★★★★★ John Cale | Gay icon Andy Warhol was a furious, non-stop workaholic. Perpetually partying, even more fiercely than the similarly manic-for-inspiration Alexander McQueen, Warhol had one, pathological pet hate – laziness. Famously, he called Lou Reed – the amphetamine cranked, 24-7 sensation junkie – ‘a rat’, the most poisonous put-down poor tongue-tied Andy could manage.
Ah, but beneath the badly-fitting, signature, snow-white nylon wigs, Andy’s inner bitch was barrelling along with frightening, freight-train venom. Okay, granted, it didn’t surface in print until years later – in Andy’s smash, publishing sensation, ‘The Diaries’ – but especially then, as inescapable fact, Andy’s bile crushed poor Lou.
Tough. The lazy bum should’ve – as Andy hissed – written more songs. Warhol, after all, was publicly billed as the producer of the Velvet Underground’s still-astounding first album, with Lou as front-man, so why shouldn’t Andy insist on humanly impossible excellence?
Lou, after all, was risking nothing – back then, he was just a snotty queen and junkie hustler, but Andy was America’s Pop-Art god supreme. Sure, Lou, later – with methamphetamine poked in every possible orifice – excelled himself with stacks of respected vinyl, but it’s arguably John Cale – the John Lennon to Lou’s Paul McCartney – who blew the roof off Andy’s inhuman expectations.
Yes, granted, their respective, public outrages are a matter of permanent, media record – Lou sporting fascist, Iron Crosses shaved in his peroxide head and John publicly decapitating a dead chicken – but what rock star doesn’t aspire to memorable excess?
So back to John, briefly flaming down this February in London town, still crackling with all the brutal, insolent genius of a singed Satan gunning to kill – stupidity, that is. So he should – John’s back, hell, even his current catalogue – backs down to nobody in inventive brilliance, not even Bowie. And if Bowie – for the better part of a decade – retreated into past mystique, John, non-stop, gleefully trashes his own legacy, and re-arranges it as something far more rich and deranged.
It shows. Not content with producing stellar, landmark albums by Patti Smith, Iggy and the Stooges, Brian Eno and junkie diva Nico, he’s still creatively frenzied. In London, that’s signposted – quite obviously – in the ripped shrapnel dissonance of his dress-sense, a classical musician’s frock-coat and street-scum sneakers.
Mercifully – unlike Lou – John exhibits no desire to perma-bond himself to past glories, in Lou’s case sullen, presumed Poet Laureate of Perversion. Rather, he’s refined the fierce, forensic intellect exhibited on his Paris 1919 album, and the razor-cut, dandy’s discrimination iconically frozen on that record sleeve.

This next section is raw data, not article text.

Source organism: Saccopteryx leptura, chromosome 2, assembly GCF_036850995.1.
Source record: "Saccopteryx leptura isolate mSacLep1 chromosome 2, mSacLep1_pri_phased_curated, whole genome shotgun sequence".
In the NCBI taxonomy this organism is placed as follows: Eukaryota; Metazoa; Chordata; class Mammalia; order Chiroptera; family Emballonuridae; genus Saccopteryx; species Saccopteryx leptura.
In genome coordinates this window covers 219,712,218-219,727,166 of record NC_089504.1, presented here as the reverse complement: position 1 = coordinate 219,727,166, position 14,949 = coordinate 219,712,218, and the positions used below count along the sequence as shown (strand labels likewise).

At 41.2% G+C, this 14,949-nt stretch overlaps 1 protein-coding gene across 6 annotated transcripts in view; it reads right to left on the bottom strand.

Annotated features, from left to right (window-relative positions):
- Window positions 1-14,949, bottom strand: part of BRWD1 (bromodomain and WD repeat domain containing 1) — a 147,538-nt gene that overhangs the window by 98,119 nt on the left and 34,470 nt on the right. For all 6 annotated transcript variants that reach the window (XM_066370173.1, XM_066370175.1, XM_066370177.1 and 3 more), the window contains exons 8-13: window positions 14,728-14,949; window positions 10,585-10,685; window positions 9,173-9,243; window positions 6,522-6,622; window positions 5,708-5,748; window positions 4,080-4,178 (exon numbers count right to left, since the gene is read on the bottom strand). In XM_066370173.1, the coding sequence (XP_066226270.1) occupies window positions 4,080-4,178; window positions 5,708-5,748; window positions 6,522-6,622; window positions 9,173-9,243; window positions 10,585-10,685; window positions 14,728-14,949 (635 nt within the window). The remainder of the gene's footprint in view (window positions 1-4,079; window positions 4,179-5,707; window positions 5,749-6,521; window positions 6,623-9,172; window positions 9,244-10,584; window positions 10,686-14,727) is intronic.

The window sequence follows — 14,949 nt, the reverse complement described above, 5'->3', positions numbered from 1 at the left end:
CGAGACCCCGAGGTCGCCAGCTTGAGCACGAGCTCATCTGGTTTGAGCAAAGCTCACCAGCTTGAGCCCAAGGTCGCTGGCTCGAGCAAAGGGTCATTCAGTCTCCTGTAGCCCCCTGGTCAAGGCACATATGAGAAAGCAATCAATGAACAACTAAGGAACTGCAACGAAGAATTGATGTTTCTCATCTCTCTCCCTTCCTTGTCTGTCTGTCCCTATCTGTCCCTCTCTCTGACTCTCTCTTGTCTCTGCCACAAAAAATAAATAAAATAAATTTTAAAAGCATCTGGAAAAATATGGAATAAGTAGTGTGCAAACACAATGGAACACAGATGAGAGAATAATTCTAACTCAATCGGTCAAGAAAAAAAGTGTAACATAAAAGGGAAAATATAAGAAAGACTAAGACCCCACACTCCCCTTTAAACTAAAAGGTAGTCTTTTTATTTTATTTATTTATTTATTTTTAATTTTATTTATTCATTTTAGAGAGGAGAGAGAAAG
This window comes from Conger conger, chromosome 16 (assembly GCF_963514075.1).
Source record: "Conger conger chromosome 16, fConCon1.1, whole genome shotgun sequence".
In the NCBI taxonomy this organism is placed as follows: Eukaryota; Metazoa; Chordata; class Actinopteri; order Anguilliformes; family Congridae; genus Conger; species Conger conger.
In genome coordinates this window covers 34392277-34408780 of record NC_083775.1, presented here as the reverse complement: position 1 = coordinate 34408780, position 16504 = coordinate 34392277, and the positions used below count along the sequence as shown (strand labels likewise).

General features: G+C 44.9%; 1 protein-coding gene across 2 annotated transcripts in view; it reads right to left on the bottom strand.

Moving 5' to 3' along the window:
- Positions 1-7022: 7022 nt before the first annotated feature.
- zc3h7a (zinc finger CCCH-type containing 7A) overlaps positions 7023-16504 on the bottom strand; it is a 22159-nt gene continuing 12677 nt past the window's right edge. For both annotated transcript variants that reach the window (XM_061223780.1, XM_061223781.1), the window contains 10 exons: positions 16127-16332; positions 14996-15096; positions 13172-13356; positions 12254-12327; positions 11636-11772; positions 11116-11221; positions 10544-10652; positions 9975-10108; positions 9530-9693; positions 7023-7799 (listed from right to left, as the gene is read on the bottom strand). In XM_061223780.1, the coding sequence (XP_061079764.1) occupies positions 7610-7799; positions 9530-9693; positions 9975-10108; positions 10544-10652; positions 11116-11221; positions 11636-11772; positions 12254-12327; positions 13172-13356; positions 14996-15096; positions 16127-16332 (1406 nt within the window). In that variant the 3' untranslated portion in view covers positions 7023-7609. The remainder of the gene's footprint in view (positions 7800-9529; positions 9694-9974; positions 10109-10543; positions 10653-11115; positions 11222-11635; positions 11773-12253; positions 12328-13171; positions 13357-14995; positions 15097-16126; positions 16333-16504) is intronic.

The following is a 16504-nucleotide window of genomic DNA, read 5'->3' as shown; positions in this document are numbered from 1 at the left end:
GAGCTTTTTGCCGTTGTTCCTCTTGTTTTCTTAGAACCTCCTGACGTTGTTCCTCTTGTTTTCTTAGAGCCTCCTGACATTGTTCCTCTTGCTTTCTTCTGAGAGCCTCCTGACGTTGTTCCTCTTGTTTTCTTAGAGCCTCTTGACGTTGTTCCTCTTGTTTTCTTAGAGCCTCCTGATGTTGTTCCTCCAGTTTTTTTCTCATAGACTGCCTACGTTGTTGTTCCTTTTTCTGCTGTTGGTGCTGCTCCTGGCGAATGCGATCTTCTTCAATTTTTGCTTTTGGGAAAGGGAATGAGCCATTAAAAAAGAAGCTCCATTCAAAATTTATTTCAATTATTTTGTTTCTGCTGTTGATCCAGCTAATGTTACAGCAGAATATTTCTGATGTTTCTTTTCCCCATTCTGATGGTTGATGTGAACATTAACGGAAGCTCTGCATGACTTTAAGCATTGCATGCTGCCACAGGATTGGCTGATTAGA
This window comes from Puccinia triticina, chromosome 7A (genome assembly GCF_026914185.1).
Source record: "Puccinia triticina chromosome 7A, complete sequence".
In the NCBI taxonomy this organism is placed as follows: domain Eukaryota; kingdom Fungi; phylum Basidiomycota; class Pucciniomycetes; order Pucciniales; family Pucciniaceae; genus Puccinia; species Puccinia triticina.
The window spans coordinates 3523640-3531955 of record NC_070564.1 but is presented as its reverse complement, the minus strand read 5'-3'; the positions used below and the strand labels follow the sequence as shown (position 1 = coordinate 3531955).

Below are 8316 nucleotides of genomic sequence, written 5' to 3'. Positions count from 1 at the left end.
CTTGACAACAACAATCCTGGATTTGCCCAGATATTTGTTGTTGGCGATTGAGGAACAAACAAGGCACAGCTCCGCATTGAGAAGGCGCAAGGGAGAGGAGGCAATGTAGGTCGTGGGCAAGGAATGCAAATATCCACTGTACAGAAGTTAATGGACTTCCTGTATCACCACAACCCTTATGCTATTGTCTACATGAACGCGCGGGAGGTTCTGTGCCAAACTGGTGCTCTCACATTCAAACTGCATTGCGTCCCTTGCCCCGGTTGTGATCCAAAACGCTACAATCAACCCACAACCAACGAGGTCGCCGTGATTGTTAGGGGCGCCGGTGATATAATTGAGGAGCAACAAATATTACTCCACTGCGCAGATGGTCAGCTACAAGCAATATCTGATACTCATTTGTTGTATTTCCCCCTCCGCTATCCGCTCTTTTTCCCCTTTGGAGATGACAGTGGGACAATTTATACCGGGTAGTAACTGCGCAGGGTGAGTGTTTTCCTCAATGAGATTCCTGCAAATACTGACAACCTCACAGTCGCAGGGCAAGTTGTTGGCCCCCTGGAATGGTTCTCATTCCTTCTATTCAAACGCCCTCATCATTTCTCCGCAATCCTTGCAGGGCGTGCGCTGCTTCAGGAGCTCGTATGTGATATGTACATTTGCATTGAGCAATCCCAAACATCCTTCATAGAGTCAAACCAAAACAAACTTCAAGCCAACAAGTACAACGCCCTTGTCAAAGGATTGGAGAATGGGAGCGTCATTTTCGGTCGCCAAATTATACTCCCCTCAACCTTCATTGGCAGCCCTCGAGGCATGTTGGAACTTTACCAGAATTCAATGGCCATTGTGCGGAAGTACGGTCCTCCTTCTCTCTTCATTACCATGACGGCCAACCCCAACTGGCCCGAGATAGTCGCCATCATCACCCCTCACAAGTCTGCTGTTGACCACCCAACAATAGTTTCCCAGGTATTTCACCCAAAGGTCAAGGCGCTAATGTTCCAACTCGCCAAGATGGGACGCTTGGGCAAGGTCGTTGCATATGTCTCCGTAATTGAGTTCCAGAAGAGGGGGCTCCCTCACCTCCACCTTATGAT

And tonight – as always – is totally uncompromising, all shrieking tsunamis of sound of sonic GBH – grievous bodily harm, a signature, Velvet Underground legacy. It’s a sound later popularised by Berlin band Einsturzende Neubauten, who savaged raw metal with pneumatic drills and power saws, but John, tonight, is beyond compare.
Even for me – a devoted fan – John’s blinding, banshee holocaust makes almost every song unrecognisable. Yes, maybe, there’s ringing, guitar chords of Cale staples ‘Changes Made’, and ‘Fear Is A Man’s Best Friend’ in the eye of the sonic storm, but so what? Complete irreverence for his work is John’s fabulously unique, to-die for appeal, and tonight, he’s stunningly massacred ‘Music For A New Society’, an acknowledged masterpiece, making it stronger still. So what raging idiot would want – or even need? – some knackered burn-out screeching excruciating parodies of their finest, long-gone moments? Frankly, that’s best left to failing show-tunes divas, superglued like rotting corpses to the screamingly obvious.
But John – like Brian Eno and Bjork – is continually scaling unexplored, creative heights. Who else would risk deploying an orchestra of flying drones at the Barbican, or dare re-working the Velvet Underground’s landmarks at an anniversary concert in Paris this April? And it’s no surprise John’s smiling as he leaves. An undoubted, trans-genre genius, he may have released ‘Music For A New Society’ way back in 1982, but tonight, his audience – still basking in his scorching afterglow – have finally caught up with him.
By Fraulein Sasha de Suinn | @MsSashaDarling